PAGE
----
Polls have opened in South Carolina at 7 a.m. on Saturday for the first formal Democratic presidential primary of 2024. Follow here for live updates.
Haley Campaign Labels Biden, Trump ‘Grumpy Old Men’
As President Joe Biden seems sure to coast to victory in South Carolina’s Democratic presidential primary, the Palmetto State’s one-time Republican governor is likening him and former President Donald Trump to rivals John and Max.
Drawing inspiration from the 1993 comedy starring Jack Lemmon and Walter Matthau, Nikki Haley’s presidential campaign is attacking the pair for their age and asserting they are no longer mentally fit to hold the highest public office in the country.
President Biden, 81, who was the oldest president ever at 77 when inaugurated in January 2021, and Donald Trump, 77, are both committing verbal gaffes on the campaign trail.
A new digital campaign that debuted at the end of January, called Grumpy Old Men, highlights other verbal missteps made by the 45th and 46th presidents in recent months.
“We need to know that our leaders are at the top of their game and these grumpy old men are not passing muster,” Olivia Perez-Cubas, a spokeswoman for Nikki Haley for President, said in a release.
On the campaign trail, Ms. Haley, former US Ambassador to the UN and the governor of South Carolina, is positioning herself as younger, more electable, and distant from the legal and political morass surrounding President Biden and President Trump.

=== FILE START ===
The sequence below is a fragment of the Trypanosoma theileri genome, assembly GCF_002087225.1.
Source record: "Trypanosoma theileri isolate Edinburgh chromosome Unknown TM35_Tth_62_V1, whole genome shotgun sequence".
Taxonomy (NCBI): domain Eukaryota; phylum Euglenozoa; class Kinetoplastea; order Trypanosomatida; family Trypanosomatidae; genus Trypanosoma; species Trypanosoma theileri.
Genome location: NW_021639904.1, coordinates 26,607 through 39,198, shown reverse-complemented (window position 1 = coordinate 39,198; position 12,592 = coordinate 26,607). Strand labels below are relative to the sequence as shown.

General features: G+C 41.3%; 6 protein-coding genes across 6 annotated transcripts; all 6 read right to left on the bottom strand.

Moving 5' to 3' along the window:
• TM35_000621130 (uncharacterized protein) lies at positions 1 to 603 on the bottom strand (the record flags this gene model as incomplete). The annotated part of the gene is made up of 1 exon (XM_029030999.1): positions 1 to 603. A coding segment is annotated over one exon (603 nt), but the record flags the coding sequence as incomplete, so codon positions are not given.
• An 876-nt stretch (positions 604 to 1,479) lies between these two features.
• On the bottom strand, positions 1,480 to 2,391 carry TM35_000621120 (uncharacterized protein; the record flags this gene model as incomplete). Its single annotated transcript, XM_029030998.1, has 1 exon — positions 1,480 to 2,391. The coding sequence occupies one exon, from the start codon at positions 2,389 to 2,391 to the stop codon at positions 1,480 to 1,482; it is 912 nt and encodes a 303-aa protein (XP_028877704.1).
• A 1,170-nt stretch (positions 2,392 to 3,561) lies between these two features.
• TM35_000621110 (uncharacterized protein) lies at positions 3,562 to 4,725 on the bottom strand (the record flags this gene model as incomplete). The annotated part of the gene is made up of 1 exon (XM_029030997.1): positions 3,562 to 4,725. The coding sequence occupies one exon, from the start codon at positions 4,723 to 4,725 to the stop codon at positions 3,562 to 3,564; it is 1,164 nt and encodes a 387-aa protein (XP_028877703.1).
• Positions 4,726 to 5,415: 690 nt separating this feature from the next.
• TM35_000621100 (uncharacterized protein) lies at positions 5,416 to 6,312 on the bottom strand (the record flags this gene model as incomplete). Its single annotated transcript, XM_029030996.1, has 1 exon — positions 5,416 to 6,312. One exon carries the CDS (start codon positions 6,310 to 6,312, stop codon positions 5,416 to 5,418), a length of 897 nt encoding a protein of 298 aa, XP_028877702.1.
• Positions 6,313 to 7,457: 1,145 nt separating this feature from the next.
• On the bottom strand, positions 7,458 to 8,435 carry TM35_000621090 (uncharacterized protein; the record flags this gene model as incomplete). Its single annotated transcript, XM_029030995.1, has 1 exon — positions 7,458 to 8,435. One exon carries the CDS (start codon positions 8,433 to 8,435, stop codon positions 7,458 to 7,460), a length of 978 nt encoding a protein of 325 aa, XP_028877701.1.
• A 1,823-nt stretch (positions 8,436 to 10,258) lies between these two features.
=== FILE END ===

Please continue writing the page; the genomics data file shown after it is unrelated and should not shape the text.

Ms. Haley is the last Republican rival challenging President Trump for the 2024 Republican Party presidential nomination. While she is taking in a large amount of donor money and is promising to keep up her campaign into the spring, she has yet to beat President Trump in a primary contest.
She finished third in the Republican Party of Iowa’s Jan. 15 caucus, behind President Trump and Florida Gov. Ron DeSantis, and finished in a closer second place in the Jan. 23 New Hampshire primary.
Mr. DeSantis dropped out of the race within a week of his Iowa loss. He went on to endorse President Trump.
Voter Access Challenges
HOPKINS, S.C.—Some voters at Lower Richmond High School in Hopkins, S.C., had difficulty identifying the voter site for their precinct. “I think they’re trying to confuse voters today,” voter Natalie Wilson said.
Approximately 20 voters arrived at the polling place in a half hour this morning. A few were unused to voting at this site.
“We’ve got 149 precincts in Richland County. Some of those precincts are combined at different polling sites,” Valerie Moore, Democratic party chair for the county told The Epoch Times. “For this primary, we’re down to 49 polling sites, and a lot of people do not know where to vote.”
Ms. Moore said the election commission has done well in publicizing the polling locations, but many voters do not have internet access or don’t think of checking online to verify their polling site.
“That’s a real challenge for us,” Ms. Moore said. “We’re trying to call people in our base and make sure they know where they go.”
Phillips Wins Ballot Challenge in Wisconsin